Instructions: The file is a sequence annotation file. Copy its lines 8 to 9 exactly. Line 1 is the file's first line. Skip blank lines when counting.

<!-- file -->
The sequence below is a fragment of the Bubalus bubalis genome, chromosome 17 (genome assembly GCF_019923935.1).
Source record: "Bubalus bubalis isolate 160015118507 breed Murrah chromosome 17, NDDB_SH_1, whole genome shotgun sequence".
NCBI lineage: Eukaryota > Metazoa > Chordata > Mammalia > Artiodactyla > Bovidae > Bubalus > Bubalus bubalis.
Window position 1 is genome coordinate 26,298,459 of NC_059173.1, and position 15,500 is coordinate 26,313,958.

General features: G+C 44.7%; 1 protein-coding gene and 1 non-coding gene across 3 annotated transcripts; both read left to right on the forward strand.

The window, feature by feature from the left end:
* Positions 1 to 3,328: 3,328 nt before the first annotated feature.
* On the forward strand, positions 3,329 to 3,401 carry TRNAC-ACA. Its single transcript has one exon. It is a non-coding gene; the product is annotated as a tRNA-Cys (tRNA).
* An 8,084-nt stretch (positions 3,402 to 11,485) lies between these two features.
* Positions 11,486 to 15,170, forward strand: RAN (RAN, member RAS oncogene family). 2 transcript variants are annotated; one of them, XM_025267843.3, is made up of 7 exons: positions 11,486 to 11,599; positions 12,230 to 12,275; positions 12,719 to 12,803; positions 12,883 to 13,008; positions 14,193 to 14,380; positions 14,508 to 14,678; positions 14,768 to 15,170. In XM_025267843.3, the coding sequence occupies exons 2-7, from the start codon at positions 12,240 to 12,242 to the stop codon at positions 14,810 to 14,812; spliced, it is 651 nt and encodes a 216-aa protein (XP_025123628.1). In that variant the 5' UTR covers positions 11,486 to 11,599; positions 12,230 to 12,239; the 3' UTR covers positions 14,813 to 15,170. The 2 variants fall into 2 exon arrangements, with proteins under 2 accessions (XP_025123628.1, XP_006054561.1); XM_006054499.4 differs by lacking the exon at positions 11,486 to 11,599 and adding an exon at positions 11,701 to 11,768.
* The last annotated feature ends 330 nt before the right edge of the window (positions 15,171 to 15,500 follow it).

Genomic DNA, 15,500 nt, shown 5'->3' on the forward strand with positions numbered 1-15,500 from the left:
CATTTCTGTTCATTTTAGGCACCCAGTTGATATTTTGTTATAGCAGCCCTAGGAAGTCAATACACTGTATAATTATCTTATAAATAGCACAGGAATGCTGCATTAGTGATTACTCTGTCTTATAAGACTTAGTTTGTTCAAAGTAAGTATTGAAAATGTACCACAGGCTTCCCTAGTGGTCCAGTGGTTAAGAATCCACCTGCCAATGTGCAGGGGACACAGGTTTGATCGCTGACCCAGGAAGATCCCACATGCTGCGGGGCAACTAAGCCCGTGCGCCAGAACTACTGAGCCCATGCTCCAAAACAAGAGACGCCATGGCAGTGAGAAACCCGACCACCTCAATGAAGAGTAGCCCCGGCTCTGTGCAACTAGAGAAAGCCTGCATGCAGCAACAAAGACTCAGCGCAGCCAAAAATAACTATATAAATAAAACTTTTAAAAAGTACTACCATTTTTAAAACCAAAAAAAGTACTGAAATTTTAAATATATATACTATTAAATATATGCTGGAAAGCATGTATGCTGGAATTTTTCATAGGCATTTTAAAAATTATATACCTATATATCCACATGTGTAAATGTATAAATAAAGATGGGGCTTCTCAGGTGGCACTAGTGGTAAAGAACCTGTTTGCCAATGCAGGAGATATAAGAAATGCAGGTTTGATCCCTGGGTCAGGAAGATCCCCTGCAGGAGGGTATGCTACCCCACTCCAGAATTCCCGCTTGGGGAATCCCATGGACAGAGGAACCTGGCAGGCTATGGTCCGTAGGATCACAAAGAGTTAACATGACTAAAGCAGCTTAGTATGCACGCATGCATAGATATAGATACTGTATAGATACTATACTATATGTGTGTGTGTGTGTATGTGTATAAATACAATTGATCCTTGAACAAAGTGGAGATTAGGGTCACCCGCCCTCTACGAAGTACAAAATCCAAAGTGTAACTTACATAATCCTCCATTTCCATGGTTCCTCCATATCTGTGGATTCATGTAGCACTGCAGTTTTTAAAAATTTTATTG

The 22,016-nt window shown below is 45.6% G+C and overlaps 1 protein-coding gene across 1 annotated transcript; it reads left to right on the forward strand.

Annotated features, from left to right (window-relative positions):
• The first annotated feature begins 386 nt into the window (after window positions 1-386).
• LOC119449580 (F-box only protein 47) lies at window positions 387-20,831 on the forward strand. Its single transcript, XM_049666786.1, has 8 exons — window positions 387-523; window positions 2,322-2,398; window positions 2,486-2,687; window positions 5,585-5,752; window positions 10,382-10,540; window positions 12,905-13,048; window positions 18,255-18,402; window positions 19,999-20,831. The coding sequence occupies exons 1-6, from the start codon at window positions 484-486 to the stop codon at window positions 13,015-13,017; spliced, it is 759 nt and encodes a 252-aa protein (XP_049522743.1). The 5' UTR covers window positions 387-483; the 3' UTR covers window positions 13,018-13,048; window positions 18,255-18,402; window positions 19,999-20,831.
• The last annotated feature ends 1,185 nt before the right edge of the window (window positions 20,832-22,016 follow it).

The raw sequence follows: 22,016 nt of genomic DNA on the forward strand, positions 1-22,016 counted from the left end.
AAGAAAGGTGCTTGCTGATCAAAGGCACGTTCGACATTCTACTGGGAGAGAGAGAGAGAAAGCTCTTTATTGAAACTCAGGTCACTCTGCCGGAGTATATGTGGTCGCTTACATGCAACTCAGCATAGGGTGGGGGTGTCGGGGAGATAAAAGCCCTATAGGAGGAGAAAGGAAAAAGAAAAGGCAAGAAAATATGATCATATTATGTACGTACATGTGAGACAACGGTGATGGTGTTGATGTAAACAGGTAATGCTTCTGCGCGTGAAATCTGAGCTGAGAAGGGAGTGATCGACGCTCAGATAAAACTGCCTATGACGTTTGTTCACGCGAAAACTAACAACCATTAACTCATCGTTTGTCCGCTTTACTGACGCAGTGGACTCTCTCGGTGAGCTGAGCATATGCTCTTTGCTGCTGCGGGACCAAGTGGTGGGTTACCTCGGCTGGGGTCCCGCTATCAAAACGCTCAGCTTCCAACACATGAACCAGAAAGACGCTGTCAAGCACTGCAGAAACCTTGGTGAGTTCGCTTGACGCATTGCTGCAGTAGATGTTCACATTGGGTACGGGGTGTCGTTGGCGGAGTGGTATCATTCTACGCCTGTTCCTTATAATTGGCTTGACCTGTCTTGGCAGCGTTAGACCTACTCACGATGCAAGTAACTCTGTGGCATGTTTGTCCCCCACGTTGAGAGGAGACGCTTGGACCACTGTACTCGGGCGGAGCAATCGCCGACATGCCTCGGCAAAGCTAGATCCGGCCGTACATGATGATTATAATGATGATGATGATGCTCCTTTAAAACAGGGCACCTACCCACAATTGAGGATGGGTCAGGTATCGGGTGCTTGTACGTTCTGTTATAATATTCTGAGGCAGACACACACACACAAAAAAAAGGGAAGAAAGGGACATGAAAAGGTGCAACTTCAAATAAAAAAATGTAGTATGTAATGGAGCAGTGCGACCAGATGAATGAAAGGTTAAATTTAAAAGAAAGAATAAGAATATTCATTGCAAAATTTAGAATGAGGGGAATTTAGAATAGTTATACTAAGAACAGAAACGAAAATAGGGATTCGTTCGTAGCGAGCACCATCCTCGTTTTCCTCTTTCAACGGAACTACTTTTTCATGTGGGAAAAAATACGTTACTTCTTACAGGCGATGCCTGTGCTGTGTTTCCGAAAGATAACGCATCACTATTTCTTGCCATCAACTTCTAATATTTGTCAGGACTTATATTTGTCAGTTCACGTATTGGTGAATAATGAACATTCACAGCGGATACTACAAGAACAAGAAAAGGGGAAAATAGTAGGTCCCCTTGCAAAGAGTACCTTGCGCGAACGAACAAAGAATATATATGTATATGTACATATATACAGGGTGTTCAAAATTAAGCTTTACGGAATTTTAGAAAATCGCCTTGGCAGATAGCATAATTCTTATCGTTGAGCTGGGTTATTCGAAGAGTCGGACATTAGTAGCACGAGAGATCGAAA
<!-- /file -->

* On the forward strand, positions 3,329 to 3,401 carry TRNAC-ACA. Its single transcript has one exon. It is a non-coding gene; the product is annotated as a tRNA-Cys (tRNA).
* An 8,084-nt stretch (positions 3,402 to 11,485) lies between these two features.